Research Article
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Research Article
Invasive ants of Bermuda revisited
expand article infoJames K. Wetterer
‡ Florida Atlantic University, Jupiter, United States of America
Open Access

Abstract

For 60+ years, two of the world’s most widespread and destructive invasive ant species, the African big-headed ant (Pheidole megacephala) from tropical Africa and the Argentine ant (Linepithema humile) from subtropical South America, have been engaged in an epic battle on the islands of Bermuda. Both species are completely intolerant of the other and are also well-known for killing off native invertebrates, particularly other ants. Here I surveyed sites across Bermuda in 2016, including resurveys of the locations previously surveyed in 1963, 1966, 1973, 1986, and 2002, to provide an update on this conflict. The status of all other ant species present in the islands, including previous records from literature, is also provided. In addition, I surveyed ants nesting in red mangrove (Rhizophora mangle) trees to evaluate whether this arboreal habitat may serve as a refuge for previously overlooked ant species.

In 2016, L. humile occurred at most surveyed sites in Bermuda, including all ten resurveyed sites. Pheidole megacephala was present at only two resurveyed sites, a lower proportion of sites than any of the five earlier surveys. Still, P. megacephala occupied substantial areas, particularly in and around Hamilton, the capital of Bermuda. This survey increased the number of ant species with verified records from Bermuda to 25, including four exotic species recorded for the first time: Cardiocondyla minutior, Pheidole navigans, Strumigenys emmae, and Strumigenys membranifera. I found five ant species nesting in mangroves: L. humile plus four Old World exotics, C. minutior, Cardiocondyla obscurior, Monomorium floricola, and Plagiolepis alluaudi.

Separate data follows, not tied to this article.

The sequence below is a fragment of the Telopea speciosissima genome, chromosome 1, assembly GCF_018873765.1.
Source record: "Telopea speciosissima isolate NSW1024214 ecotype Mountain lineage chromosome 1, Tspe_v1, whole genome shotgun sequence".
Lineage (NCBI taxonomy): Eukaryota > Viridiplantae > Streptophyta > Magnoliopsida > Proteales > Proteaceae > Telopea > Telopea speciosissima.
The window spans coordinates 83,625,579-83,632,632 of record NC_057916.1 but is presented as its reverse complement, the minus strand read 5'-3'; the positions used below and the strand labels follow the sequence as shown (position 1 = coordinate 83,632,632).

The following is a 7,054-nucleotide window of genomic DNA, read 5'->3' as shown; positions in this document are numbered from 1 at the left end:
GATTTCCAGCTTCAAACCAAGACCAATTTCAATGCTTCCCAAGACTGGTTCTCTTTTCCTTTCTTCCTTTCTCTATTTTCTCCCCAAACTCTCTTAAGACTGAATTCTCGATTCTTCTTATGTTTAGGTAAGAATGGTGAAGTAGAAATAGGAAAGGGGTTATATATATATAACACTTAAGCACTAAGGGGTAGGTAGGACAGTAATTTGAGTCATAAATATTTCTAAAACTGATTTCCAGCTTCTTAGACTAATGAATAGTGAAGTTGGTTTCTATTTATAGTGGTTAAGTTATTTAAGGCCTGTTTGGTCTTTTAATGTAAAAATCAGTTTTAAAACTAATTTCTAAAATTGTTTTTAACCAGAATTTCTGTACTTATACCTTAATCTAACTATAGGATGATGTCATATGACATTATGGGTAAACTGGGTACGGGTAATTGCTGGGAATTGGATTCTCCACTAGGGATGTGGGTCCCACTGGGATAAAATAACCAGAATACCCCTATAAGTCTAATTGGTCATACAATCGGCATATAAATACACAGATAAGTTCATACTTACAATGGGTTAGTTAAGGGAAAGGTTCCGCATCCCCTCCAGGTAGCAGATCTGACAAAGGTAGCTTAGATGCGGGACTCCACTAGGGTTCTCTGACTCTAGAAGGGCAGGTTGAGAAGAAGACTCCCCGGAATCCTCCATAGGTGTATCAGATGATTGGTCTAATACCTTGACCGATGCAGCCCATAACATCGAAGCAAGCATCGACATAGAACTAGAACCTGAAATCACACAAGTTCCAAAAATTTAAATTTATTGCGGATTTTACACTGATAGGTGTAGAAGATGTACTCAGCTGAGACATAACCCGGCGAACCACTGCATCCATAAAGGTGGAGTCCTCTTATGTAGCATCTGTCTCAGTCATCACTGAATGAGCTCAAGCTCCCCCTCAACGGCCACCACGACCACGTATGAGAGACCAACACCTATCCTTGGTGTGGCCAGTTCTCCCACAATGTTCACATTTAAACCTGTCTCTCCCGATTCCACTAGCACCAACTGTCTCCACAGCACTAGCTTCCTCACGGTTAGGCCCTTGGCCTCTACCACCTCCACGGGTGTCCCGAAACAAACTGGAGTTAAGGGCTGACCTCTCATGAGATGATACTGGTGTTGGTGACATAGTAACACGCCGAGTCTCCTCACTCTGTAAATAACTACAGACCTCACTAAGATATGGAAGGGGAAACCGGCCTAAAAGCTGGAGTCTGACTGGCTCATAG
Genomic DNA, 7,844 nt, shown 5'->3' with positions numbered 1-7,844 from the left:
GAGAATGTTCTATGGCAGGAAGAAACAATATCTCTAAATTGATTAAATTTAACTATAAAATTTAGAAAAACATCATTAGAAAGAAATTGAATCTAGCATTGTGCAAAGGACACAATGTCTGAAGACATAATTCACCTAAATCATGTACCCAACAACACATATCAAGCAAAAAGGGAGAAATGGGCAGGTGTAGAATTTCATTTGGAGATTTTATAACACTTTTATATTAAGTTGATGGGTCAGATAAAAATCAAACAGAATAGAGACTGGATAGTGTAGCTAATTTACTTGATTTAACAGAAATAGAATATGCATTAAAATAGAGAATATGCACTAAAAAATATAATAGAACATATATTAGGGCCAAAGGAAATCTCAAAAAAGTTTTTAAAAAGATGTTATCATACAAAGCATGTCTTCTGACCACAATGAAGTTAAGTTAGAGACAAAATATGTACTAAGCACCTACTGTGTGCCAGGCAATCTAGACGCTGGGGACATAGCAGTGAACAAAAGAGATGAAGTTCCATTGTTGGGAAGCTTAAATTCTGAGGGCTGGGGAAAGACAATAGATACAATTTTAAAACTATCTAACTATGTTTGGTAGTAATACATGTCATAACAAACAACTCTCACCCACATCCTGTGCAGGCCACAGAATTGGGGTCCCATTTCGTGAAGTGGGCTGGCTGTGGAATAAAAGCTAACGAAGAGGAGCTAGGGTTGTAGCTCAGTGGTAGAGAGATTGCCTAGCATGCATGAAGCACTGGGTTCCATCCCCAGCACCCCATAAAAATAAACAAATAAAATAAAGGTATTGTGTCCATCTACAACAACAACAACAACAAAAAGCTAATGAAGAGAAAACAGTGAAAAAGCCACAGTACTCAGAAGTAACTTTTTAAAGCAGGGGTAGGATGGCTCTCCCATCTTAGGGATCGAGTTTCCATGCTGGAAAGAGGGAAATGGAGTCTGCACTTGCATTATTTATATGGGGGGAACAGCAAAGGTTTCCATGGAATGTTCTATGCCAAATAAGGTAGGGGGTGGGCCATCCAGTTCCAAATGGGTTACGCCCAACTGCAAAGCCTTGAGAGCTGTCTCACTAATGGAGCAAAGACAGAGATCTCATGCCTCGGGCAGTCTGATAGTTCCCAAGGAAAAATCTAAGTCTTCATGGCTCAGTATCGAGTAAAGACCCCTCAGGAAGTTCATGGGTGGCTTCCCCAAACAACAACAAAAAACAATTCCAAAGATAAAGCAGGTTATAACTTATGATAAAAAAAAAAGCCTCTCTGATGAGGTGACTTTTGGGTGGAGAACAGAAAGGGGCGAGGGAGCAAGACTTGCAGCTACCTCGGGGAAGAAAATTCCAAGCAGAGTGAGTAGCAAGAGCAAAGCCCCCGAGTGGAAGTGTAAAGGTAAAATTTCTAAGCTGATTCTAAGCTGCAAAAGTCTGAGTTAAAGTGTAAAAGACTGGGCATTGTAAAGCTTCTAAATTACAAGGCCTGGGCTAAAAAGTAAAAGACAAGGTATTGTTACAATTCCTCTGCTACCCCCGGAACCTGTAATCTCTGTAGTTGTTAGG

It appears that L. humile may be better suited to the subtropical climate of Bermuda than P. megacephala, except perhaps in warmer and sunnier habitats, such as plantings along urban streets and in open parks, where P. megacephala may hold the advantage. The dataset on the new ant records from 2016 is provided with the paper.

Keywords

Atlantic islands, biodiversity, exotic ants, Pheidole megacephala, Linepithema humile, tramp ants

Introduction

For more than 60 years, two of the world’s most widespread and destructive invasive ant species, the African big-headed ant (Pheidole megacephala) from tropical Africa and the Argentine ant (Linepithema humile) from subtropical South America, have been engaged in an epic battle on the Atlantic islands of Bermuda. Pheidole megacephala was first recorded in Bermuda in 1889 (Dahl 1892), and was the dominant ant species there in the early 20th century (Haskins 1939, Wetterer and Wetterer 2004). When L. humile arrived in Bermuda in the 1940s, however, this new invader quickly took over much territory, displacing P. megacephala. Still, P. megacephala maintained many strongholds, and ever since, these two species have been contesting ever-shifting battlefronts between mutually exclusive territories that together occupy most of the land area of Bermuda (Haskins 1939; Haskins and Haskins 1965, 1988; Crowell 1968; Lieberburg et al. 1975; Wetterer and Wetterer 2004).

Both P. megacephala and L. humile are well-known for killing off native invertebrates, particularly ants (Erickson 1971; Human and Gordon 1996; Holway 1999; Wetterer et al. 2000, 2001; Wetterer 2002). During their tenure in Bermuda, P. megacephala and L. humile have almost certainly had a devastating impact on native invertebrates. In addition to the two dominant ant species, Wetterer and Wetterer (2004) reported confirmed records of 18 other ant species from Bermuda. Subsequently, I found museum specimens of two more ant species from Bermuda: Nylanderia cf. fulva (reported as Paratrechina pubens; Wetterer 2007) and Monomorium floricola (see Wetterer 2010), bringing the total number of known species to 21 (plus one male specimen identified only to genus; see Results). It is unclear whether any ant species now living in Bermuda are native, i.e., predating human arrival.

In the present study, I surveyed sites across Bermuda to provide an update on this conflict and on the status of other ant species present. In addition, I surveyed ants nesting in red mangrove (Rhizophora mangle) to evaluate whether this arboreal habitat may serve as a refuge for some previously overlooked ant species. Red mangroves grow in and adjacent to shallow brackish water in subtropical and tropical estuaries around the world, providing a unique habitat, often completely isolated from any terrestrial habitat.